In ICBC personal injury cases, BC courts are faced with the difficult task of assessing future income loss while keeping the total amount of damages within a reasonable estimate.
- Future Income Loss
- Loss of Earnings Capacity
- Loss of Capital Asset
- Future Event Leading to an Economic Loss
Past cases give insight into the matter and guide lawyers on how to direct the court in determining the loss.
Proof and Evidence
The Plaintiff must prove that his/her financial earnings would be negatively affected by the injury. They might not be as productive and therefore suffer a loss in earning ability or capacity. This might include establishing the earning potential of a person if he/she did not suffer the injury. This is especially true for injured persons facing long term disabilities that prevent them from obtaining future employment. In the case of people who are not able to work at the same pace or working hours as before the injury, this would translate into a potential future loss of income.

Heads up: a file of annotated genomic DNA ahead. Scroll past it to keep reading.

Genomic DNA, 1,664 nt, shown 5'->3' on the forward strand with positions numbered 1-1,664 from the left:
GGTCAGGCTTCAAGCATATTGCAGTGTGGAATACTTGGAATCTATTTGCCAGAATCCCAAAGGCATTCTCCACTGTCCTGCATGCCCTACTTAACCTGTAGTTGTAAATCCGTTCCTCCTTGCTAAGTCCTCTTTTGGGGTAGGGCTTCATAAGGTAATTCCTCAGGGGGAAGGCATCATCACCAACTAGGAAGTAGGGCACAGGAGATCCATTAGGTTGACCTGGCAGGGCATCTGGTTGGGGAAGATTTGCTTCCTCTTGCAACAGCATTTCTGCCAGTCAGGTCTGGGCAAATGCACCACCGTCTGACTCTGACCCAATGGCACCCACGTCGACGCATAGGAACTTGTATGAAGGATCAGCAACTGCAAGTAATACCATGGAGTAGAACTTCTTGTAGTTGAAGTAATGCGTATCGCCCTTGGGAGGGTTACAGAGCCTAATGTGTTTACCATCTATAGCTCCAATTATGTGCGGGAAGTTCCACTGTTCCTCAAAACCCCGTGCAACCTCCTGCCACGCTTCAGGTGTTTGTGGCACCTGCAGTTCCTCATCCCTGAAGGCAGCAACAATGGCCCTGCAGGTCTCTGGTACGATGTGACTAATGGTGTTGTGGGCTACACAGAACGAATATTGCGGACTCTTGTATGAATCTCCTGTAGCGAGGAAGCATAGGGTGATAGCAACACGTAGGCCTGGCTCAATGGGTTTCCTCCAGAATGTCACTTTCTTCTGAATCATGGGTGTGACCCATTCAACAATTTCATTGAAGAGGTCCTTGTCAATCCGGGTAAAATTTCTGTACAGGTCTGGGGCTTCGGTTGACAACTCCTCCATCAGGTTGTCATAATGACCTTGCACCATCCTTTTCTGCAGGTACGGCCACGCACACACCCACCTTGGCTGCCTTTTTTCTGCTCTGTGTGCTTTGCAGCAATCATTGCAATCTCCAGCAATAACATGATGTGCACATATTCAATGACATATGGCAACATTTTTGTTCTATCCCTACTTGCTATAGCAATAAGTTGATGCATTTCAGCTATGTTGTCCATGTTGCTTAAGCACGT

In Perren v. Lallari, 2010 BCCA 140, the BC Court of Appeal was dealing with a woman who was claiming a loss of earning capacity because she was not able to meet the physical demands of some jobs thus limiting her job options. It was found that she was holding a managerial position before and after the injury. The Court thus determined that her physical injury did not translate to loss in future earnings since her current position paid more compared to physically demanding jobs.
Calculating the Loss
If the Plaintiff is able to prove to the court that there indeed is a loss of earning capacity then the next step is to determine the amount of damages…
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This article is intended to be an overview of the law and is for informational purposes only. Readers are cautioned that this article does not constitute legal or professional advice and should not be relied on as such. Rather, readers should obtain specific legal advice in relation to the issues they are facing.